On Saturday morning at about 6 am in the Eastern time zone (10:00 GMT), the comet will glide directly through the open star cluster designated Messier 35 — a great sight in a telescope, and a photo opportunity!
Finally, between midnight and dawn sky on Sunday, September 16, the comet will approach the bright star Propus (Eta Geminorum) in Gemini (the Twins), passing within a full moon’s diameter to the upper right of the star just before dawn. The dim Jelly Fish Nebula (IC443) will be within a low magnification telescope’s field of view of the comet, too. Closest approach to Propus will occur at around 15:00 GMT, an event only visible for skywatchers in Asia and Oceania.
Comet 21P/Giacobini-Zinner returns to our vicinity every 6.5 years — hence the “P” for “periodic” in its designation. It has been gradually brightening because it will be closest to Earth and the sun tomorrow (Monday), then it will slowly begin to fade. This week will be an excellent time to see it because the moon will be out of the late evening sky. You should be able to see the faint fuzzy greenish object in binoculars or a small telescope, if you can escape city lights. A faint tail might be noted extending to the upper right of the comet (although your telescope will flip that direction around).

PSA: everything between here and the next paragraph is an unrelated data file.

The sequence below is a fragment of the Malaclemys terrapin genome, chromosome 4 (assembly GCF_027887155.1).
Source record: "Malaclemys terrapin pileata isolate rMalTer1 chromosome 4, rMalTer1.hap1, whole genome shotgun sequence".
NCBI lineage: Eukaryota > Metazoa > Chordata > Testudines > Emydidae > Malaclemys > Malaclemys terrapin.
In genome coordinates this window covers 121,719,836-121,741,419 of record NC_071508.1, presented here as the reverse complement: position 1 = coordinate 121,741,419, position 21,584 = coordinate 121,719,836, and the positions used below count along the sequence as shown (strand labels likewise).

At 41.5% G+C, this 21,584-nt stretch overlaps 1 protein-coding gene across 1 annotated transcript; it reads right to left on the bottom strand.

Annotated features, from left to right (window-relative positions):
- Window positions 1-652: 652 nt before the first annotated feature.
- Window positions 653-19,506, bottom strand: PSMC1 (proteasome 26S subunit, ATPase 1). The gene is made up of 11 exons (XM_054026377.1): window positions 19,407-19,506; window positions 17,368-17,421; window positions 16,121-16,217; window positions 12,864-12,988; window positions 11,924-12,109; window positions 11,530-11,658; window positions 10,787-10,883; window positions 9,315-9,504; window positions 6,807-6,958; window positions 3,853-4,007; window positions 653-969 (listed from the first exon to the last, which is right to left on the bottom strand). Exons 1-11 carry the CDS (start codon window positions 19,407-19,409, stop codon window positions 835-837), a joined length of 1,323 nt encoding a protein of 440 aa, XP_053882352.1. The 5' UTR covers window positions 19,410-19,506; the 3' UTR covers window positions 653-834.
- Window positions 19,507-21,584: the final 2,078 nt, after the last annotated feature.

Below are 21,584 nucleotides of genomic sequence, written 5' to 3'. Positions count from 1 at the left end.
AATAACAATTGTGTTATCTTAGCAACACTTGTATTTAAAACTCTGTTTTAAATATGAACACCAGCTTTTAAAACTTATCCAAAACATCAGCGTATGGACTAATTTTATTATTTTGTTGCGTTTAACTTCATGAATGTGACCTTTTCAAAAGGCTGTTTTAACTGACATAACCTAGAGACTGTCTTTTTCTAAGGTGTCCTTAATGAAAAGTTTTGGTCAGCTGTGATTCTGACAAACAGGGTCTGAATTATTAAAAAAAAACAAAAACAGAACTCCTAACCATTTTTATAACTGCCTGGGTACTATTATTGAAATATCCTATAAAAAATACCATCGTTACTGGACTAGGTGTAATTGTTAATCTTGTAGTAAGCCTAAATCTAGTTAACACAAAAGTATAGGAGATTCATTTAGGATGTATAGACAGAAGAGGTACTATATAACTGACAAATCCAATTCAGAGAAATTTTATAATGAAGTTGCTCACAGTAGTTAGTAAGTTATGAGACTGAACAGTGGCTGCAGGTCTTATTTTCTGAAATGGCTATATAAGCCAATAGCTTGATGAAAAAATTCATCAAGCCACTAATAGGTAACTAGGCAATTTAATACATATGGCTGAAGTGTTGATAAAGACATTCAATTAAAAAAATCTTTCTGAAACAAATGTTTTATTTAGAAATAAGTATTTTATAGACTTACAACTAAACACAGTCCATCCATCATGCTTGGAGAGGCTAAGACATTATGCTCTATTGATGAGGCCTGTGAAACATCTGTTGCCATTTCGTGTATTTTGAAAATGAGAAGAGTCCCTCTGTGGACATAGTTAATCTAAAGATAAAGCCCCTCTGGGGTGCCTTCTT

The comet is located in the northeastern sky on a track that carries it lower every night — so we’ll have to stay up after midnight, or get up before dawn, to see it. Tonight (Sunday), the comet will be positioned just below the imaginary line that joins the modest star Mahasim and the bright star Elnath — the lowest two stars in Auriga’s (the Charioteer) rough circlet. The comet will be left of their mid-point.